Feb. 5, 2014
Robin Lin Miller is a professor of psychology at MSU and former director of evaluation at the New York-based Gay Men's Health Crisis, the world's first provider of HIV/AIDS prevention, care and advocacy. Friday, Feb. 7 is National Black HIV/AIDS Awareness Day.
From the moment I could walk and talk, I planned on having a career in the theatre. I studied acting, music and dance from early on in elementary school through to the completion of my bachelor’s degree at Sarah Lawrence College. But the advent of the AIDS epidemic in New York City put my plans for life on the stage on permanent hold.
No matter where I lived throughout my childhood and adolescence, I spent my summers on Fire Island, a popular summer getaway near New York City. The community in which I lived from age 6 months into my early 30s, the Pines had at first been inhabited by artists and families, but over the course of the 1960s became the east coast’s premiere vacation and weekend spot for the elite of New York’s gay male community.
As a child and teenager, I was witness to and part of the world captured in the lyrics composed by the Village People describing Fire Island: All-night discos and outsized parties; the sun, sand and sea; a place where gay people could be free.
I began to lose neighbors, acquaintances and lifelong friends to AIDS in 1981. It did not take long before our tiny community of fewer than 500 homes held 30 or more memorial services a month for men who had recently died, including those I had known since I was a little girl and those who had given me my first summer jobs as a teenager. I watched young man after young man, many not much older than I was, become ill seemingly overnight and quickly progress to their deaths.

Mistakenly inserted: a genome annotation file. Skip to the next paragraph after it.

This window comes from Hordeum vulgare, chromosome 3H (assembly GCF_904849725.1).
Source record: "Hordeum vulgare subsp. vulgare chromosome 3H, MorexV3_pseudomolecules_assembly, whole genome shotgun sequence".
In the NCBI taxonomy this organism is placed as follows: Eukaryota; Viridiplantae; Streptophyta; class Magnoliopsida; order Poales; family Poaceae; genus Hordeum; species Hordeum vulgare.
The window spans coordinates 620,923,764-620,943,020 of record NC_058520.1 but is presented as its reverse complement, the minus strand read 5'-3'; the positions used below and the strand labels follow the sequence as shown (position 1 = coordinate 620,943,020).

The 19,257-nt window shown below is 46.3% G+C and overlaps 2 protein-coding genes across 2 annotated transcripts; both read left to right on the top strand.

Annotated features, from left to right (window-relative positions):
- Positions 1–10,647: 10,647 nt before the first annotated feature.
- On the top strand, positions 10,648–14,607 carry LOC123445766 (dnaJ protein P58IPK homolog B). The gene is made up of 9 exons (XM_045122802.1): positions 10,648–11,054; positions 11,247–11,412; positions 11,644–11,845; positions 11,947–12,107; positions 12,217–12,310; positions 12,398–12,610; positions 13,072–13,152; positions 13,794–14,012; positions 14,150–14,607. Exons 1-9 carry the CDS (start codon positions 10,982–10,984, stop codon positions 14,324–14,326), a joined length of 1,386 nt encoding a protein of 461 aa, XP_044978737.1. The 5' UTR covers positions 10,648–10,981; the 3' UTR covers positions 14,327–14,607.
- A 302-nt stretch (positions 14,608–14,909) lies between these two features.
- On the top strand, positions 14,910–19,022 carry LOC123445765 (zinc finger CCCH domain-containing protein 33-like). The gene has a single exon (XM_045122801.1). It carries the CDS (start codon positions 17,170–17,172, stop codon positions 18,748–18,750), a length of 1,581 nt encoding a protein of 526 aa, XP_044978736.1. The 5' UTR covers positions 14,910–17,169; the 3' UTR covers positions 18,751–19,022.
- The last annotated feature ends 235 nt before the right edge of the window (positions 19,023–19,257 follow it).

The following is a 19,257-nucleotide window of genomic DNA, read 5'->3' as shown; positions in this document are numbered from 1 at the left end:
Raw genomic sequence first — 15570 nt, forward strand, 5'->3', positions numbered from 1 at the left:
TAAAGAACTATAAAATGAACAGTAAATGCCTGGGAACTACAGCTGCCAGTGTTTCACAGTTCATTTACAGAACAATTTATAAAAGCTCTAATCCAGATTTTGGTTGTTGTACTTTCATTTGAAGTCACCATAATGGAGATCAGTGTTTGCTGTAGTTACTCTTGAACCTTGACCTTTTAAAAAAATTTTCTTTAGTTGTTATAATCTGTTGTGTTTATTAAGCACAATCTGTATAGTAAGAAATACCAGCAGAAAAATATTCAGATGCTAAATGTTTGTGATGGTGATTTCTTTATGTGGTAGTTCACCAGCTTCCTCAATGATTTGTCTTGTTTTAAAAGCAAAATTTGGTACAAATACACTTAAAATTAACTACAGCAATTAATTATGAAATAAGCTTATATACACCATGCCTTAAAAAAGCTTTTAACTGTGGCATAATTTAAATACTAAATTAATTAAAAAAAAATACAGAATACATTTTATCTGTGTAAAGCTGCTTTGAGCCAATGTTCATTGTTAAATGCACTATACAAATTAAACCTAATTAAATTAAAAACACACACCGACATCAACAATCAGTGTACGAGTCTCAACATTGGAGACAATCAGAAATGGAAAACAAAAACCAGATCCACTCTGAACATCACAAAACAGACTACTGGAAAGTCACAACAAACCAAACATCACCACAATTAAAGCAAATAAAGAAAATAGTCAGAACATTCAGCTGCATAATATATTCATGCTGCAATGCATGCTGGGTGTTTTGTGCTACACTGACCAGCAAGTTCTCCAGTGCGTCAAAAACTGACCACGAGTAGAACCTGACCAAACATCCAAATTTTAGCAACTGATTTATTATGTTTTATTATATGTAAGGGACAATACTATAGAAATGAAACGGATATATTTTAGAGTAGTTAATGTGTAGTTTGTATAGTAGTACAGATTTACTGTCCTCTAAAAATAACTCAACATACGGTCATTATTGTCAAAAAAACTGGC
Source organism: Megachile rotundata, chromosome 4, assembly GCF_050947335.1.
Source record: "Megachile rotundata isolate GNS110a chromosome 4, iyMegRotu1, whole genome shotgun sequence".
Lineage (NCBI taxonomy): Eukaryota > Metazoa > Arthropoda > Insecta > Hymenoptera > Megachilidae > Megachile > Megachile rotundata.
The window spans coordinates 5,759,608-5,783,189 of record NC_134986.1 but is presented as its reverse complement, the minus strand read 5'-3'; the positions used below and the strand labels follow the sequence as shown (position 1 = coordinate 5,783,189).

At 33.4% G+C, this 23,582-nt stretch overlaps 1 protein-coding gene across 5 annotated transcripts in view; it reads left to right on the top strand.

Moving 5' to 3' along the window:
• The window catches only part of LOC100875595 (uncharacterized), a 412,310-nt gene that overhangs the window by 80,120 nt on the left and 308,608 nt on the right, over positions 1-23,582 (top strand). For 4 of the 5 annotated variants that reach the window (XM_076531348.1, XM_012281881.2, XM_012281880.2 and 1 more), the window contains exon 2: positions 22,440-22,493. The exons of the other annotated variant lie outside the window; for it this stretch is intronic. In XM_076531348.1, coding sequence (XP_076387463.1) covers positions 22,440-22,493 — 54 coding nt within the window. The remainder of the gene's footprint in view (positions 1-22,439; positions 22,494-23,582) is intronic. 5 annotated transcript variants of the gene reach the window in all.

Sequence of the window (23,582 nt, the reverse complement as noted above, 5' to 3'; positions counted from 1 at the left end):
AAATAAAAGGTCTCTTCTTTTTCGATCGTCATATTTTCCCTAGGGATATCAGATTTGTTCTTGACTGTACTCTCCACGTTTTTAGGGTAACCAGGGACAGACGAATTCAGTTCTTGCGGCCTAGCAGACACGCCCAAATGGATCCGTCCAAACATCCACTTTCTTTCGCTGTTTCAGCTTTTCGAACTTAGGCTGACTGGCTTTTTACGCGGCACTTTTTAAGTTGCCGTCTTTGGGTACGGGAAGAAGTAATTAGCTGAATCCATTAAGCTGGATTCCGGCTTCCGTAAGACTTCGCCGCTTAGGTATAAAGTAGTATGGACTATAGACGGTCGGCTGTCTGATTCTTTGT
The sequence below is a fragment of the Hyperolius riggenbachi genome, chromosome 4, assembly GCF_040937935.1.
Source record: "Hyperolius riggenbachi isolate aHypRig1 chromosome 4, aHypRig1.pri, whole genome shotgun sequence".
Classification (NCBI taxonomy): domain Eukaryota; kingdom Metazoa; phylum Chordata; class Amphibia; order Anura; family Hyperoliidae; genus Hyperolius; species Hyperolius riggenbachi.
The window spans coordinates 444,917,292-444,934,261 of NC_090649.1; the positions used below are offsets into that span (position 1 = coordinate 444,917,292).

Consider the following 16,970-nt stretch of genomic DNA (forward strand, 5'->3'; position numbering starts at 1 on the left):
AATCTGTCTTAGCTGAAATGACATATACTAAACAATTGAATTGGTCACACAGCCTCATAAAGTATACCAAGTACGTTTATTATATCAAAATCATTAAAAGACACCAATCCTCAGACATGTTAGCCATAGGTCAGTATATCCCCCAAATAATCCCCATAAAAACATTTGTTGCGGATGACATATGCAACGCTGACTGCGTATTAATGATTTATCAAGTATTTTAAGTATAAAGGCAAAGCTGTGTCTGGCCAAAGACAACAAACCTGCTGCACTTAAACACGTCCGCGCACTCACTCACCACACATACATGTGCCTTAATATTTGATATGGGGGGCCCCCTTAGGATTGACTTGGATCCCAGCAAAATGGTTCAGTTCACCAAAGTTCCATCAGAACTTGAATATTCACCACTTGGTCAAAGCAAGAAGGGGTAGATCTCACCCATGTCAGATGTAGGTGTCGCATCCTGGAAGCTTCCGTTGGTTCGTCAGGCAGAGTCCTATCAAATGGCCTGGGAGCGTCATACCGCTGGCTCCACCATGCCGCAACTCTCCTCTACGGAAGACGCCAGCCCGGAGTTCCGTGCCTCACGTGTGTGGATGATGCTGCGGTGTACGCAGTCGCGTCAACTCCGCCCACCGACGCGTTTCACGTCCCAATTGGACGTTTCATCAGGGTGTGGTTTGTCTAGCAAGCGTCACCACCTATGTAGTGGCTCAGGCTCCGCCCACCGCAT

And I watched many of these young men die without the support and care of their families or larger society.
I could not reconcile what I saw happen on Fire Island against the seeming indifference to the epidemic that greeted me each time I stepped off the boat on my return to the mainland. In the United States, HIV affects disenfranchised people disproportionately: people of color; the poor; and sexual minority males.
In Michigan, a black man is about eight times more likely to be HIV infected than a white male. Black teens are the vast majority of Michigan’s adolescent cases, with young black gay men composing roughly 60 percent of newly diagnosed teen cases.
Those early years at Fire Island marked the beginning of my volunteer involvement in AIDS. Ultimately, rather than pursue the theatre, I turned my sights to a research career, one that would combine a social justice orientation with the search for ways to prevent the spread of HIV: I became a community psychologist who specializes in program evaluation.
While a graduate student at New York University, I worked fulltime job as an internal evaluator at the Gay Men’s Health Crisis, or GMHC, in New York City. I worked there during the key historical period in the domestic AIDS epidemic just after the formation of ACT UP and prior to our having much to offer in the way of biomedical treatment for the disease.
We were in uncharted territory in so many ways, with organizations like GMHC, the San Francisco AIDS Foundation and AIDS Project Los Angeles leading the way in prevention, patient advocacy and many other areas.